Our Universities major on student support – this class of 2020 will need that support more than any previous cohort
By Ed Layt
I was reflecting on Dan Beynon’s blog from the other week and in particular, his observation on the impact of the exams omnishambles: ‘They have caused serious and unnecessary trauma to thousands and thousands of young people’. For me, the impact of the last few weeks all boils down to this. Whatever a student was intending to do after receiving their level 3 results, the experience they have gone through could have long-term impact.'
We’ve witnessed bias and discrimination in its purest sense – being baked into an algorithm and passed off as an acceptable compromise. It completely ignored the individual, the amount of work that had been put in, the personal battles that had been overcome, the fight to open new doors and create opportunities for themselves. Only then to be knocked back at the last hurdle and be completely powerless to stop it. The details around how the algorithm was constructed are highlighted in this Guardian article.
Moving to Centre Assessed Grades has righted some wrongs. But what a way to start the next big chapter of your life - being reminded of where you come from and how that is likely to limit your potential.
So, I think it’s important we step into their shoes and consider what their experience might be like as they start university later this month and progress through their studies. The start of this academic year was always going to be different, with COVID-19-secure plans being formulated across our universities, but the last few weeks adds an additional layer of complexity, which can’t be ignored.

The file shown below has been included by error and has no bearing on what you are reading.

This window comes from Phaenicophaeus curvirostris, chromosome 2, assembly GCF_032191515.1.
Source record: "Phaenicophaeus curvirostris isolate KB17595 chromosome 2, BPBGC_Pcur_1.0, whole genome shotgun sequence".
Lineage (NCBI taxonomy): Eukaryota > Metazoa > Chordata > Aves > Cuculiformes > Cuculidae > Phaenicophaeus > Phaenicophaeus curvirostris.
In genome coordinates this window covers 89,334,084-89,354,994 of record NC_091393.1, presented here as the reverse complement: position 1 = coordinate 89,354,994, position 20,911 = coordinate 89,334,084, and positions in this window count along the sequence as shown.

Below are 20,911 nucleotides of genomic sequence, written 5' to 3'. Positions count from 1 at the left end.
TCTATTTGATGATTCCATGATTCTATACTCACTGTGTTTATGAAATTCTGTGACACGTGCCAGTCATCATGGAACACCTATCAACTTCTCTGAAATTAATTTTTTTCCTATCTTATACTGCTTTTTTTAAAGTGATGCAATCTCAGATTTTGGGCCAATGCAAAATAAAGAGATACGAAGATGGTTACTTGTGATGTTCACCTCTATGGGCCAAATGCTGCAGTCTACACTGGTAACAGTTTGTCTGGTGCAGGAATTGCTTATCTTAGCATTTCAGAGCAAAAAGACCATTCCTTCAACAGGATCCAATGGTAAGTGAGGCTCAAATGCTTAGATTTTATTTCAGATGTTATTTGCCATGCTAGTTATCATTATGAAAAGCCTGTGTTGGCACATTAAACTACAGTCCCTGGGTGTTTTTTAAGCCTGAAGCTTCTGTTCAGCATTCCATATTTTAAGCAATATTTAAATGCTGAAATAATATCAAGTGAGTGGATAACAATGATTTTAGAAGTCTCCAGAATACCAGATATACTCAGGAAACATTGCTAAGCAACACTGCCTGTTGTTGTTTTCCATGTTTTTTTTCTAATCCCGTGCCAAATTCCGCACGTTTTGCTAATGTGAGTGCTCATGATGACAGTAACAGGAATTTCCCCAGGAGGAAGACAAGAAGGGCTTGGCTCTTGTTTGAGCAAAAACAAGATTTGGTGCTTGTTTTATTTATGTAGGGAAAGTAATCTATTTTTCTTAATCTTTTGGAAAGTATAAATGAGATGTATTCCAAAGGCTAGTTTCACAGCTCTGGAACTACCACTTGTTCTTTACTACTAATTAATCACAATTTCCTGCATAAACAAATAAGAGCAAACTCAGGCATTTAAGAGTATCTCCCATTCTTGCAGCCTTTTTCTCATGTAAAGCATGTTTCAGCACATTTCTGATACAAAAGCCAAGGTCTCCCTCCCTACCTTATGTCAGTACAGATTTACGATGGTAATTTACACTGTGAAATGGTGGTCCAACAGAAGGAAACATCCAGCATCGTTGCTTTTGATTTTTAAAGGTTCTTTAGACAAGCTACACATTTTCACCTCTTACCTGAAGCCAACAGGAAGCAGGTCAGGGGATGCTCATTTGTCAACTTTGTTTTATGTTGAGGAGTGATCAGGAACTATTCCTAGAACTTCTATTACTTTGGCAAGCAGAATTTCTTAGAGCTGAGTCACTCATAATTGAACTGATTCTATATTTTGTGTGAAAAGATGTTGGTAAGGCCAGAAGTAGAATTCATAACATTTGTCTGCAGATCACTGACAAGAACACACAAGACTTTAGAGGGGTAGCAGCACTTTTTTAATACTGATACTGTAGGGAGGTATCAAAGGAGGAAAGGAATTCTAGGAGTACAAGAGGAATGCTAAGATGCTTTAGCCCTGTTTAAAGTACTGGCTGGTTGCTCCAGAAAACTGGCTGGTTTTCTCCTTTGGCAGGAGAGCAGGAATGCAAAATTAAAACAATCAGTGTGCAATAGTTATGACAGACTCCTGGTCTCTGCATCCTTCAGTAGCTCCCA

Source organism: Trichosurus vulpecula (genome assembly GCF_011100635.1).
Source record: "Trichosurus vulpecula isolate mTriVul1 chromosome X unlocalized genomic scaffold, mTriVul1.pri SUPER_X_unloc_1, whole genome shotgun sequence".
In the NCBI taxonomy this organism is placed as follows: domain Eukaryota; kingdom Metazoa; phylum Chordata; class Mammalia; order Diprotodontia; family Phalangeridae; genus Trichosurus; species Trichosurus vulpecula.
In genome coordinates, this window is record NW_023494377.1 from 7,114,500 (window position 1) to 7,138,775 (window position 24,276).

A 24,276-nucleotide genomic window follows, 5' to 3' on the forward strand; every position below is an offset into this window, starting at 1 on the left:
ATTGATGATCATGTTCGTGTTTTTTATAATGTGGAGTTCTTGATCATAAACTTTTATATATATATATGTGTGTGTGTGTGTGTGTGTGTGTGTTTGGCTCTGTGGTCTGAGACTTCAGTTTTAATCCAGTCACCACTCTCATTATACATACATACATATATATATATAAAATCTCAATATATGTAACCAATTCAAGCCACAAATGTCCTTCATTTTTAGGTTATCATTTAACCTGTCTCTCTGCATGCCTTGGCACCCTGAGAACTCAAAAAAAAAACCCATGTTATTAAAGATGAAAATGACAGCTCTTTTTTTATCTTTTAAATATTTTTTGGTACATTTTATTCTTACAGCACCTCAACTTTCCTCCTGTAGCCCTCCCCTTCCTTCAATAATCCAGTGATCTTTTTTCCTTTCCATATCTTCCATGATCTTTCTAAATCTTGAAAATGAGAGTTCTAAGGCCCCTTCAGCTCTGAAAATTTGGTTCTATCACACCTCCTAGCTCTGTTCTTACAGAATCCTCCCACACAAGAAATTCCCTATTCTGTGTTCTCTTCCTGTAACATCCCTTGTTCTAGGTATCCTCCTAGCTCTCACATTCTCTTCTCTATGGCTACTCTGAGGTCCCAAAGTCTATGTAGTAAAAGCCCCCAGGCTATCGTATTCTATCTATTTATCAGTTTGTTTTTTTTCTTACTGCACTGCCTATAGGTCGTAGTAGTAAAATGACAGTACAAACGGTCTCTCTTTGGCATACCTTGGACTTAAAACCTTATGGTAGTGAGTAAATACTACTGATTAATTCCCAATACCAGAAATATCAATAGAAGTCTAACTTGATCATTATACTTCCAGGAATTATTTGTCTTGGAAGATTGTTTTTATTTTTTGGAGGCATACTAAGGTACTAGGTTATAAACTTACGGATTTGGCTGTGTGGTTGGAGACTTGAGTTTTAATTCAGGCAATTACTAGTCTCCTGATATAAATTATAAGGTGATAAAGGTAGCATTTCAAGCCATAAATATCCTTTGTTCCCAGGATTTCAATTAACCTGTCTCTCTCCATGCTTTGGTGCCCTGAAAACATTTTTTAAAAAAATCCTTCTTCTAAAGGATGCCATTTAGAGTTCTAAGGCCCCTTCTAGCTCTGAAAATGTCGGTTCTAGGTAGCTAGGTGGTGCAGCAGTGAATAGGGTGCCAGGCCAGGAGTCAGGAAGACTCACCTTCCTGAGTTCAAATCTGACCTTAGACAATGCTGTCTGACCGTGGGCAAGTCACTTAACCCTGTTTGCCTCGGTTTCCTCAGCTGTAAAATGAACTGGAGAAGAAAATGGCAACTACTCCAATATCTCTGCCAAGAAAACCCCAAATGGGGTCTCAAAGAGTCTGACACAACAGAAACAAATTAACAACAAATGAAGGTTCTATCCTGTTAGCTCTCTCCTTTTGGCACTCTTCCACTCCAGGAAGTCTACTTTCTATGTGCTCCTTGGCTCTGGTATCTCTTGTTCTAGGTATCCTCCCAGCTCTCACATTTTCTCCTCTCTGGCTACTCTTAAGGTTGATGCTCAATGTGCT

In any year, new cohorts are made up of individuals in a range of different positions; the majority will have got into their first place institution; some may be starting at universities they didn’t think they would get into; others will have made quick decisions and accepted a place after being rejected from their firms. Whatever their story, they may all now have doubts around their capabilities - was their teacher right about the grade they got, or was the algorithm, right?
These personal stories will impact how individuals engage and progress over the next few years. So now is the time to listen. Understand where they are at through ongoing programmes of experience monitoring and support them in ways you’ve never had to before. It will be resource intensive, but our engagement and support structures must align effectively. If they don’t, we could see attrition rates on the up and years of aspiration raising being knocked back in one fell swoop. So, let’s make sure we don’t ignore the individual again.